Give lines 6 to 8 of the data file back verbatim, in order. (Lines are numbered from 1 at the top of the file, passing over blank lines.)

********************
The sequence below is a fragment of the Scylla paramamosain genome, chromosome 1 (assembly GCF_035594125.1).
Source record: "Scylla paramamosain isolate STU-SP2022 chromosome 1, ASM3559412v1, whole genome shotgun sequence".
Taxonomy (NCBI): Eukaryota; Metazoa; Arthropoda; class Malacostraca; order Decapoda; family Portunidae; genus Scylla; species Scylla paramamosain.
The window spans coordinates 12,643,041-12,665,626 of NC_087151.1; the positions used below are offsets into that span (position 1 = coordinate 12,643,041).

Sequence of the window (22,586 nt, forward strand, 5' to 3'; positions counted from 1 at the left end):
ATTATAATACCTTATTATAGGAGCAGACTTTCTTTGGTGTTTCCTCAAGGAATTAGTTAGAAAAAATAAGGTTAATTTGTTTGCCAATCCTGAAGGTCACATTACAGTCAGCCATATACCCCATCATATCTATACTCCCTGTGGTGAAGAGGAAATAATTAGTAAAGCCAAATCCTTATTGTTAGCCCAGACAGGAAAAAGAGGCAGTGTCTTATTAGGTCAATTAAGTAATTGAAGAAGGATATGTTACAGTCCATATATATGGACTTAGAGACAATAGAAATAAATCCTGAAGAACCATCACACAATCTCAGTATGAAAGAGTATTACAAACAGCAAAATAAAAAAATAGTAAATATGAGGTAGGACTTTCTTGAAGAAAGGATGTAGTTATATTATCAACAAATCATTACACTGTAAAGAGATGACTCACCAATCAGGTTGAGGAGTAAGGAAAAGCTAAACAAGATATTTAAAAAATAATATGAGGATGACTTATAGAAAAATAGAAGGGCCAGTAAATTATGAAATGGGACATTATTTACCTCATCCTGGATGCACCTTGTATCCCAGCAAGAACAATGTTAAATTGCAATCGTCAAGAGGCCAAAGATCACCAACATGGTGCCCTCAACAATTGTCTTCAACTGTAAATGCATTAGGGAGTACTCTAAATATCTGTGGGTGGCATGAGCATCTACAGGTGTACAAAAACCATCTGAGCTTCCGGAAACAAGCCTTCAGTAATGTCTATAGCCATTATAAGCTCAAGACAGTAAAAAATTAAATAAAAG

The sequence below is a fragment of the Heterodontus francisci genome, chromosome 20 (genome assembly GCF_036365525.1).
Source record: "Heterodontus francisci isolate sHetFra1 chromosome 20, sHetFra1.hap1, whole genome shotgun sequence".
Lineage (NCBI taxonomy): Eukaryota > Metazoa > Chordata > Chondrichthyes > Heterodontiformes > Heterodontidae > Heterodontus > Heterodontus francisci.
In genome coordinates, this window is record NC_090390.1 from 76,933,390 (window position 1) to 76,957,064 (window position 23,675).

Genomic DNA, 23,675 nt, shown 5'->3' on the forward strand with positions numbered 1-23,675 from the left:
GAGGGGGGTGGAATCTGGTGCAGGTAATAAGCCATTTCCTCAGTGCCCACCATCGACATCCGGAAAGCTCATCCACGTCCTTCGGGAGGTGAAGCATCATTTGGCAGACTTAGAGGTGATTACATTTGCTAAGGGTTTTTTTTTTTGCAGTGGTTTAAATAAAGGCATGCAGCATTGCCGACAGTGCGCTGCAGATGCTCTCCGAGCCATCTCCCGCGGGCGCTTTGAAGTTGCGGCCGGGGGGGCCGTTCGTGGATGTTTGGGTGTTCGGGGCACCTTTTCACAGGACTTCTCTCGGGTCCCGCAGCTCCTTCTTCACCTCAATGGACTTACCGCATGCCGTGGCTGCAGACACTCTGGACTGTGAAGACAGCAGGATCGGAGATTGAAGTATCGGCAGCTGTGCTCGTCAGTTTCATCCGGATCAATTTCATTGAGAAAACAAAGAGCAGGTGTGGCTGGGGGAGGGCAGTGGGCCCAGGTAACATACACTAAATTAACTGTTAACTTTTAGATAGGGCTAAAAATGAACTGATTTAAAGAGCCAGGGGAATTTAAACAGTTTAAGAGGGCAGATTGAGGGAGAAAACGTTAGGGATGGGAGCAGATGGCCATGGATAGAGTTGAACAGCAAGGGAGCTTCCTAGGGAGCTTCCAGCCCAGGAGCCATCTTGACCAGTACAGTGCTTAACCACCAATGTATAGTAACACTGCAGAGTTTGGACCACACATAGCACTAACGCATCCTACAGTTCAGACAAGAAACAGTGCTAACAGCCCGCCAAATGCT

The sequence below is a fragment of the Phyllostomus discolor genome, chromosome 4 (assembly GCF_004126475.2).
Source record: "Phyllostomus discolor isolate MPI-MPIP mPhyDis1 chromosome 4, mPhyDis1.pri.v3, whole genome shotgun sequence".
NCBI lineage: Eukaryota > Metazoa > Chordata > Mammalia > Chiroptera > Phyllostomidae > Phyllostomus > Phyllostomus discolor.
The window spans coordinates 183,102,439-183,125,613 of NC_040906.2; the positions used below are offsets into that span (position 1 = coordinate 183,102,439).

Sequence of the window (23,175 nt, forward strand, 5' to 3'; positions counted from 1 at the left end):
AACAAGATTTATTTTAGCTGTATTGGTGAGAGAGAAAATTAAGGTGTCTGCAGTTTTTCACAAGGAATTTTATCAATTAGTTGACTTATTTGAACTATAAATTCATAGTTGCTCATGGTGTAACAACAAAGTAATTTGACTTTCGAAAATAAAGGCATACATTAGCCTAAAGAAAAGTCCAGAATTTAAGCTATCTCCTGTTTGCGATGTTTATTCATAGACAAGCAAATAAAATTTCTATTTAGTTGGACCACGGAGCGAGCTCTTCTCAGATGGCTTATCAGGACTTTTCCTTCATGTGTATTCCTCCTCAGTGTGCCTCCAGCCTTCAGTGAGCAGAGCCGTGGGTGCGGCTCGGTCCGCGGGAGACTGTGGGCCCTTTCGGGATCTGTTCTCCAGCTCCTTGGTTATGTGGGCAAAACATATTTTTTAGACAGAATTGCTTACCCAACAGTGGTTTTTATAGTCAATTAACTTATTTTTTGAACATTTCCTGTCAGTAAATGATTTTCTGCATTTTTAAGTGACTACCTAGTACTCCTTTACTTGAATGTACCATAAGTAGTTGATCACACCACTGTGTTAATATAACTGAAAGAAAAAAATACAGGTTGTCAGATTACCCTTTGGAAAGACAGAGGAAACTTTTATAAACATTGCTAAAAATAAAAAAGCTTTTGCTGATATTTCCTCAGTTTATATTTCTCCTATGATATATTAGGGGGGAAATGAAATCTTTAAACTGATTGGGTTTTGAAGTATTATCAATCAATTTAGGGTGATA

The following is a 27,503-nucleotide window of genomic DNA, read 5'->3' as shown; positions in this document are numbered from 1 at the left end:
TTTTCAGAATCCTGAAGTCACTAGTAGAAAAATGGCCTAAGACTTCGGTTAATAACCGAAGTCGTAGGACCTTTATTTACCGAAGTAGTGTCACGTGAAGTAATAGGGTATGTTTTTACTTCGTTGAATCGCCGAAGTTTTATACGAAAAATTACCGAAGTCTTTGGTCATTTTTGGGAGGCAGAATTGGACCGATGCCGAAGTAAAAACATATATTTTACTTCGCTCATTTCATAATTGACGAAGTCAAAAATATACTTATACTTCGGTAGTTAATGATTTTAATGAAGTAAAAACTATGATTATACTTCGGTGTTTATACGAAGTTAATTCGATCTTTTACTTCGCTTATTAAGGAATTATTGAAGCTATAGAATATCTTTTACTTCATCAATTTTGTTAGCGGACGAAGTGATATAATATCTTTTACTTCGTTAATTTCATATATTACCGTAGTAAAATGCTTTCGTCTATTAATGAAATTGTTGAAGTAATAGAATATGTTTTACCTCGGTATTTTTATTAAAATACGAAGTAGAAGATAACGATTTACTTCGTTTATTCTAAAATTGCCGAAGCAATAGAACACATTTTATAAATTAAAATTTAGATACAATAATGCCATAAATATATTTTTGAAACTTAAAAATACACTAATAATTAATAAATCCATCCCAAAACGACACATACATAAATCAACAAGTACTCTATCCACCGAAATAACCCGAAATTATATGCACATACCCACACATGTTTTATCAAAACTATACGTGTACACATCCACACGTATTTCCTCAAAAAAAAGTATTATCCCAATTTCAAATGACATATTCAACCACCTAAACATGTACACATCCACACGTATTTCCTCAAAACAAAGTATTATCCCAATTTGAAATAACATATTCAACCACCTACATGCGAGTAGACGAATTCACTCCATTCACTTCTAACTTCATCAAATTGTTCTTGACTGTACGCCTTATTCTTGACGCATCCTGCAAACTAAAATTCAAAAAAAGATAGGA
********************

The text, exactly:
ATTATAATACCTTATTATAGGAGCAGACTTTCTTTGGTGTTTCCTCAAGGAATTAGTTAGAAAAAATAAGGTTAATTTGTTTGCCAATCCTGAAGGTCACATTACAGTCAGCCATATACCCCATCATATCTATACTCCCTGTGGTGAAGAGGAAATAATTAGTAAAGCCAAATCCTTATTGTTAGCCCAGACAGGAAAAAGAGGCAGTGTCTTATTAGGTCAATTAAGTAATTGAAGAAGGATATGTTACAGTCCATATATATGGACTTAGAGACAATAGAAATAAATCCTGAAGAACCATCACACAATCTCAGTATGAAAGAGTATTACAAACAGCAAAATAAAAAAATAGTAAATATGAGGTAGGACTTTCTTGAAGAAAGGATGTAGTTATATTATCAACAAATCATTACACTGTAAAGAGATGACTCACCAATCAGGTTGAGGAGTAAGGAAAAGCTAAACAAGATATTTAAAAAATAATATGAGGATGACTTATAGAAAAATAGAAGGGCCAGTAAATTATGAAATGGGACATTATTTACCTCATCCTGGATGCACCTTGTATCCCAGCAAGAACAATGTTAAATTGCAATCGTCAAGAGGCCAAAGATCACCAACATGGTGCCCTCAACAATTGTCTTCAACTGTAAATGCATTAGGGAGTACTCTAAATATCTGTGGGTGGCATGAGCATCTACAGGTGTACAAAAACCATCTGAGCTTCCGGAAACAAGCCTTCAGTAATGTCTATAGCCATTATAAGCTCAAGACAGTAAAAAATTAAATAAAAG

The sequence below is a fragment of the Heterodontus francisci genome, chromosome 20 (genome assembly GCF_036365525.1).
Source record: "Heterodontus francisci isolate sHetFra1 chromosome 20, sHetFra1.hap1, whole genome shotgun sequence".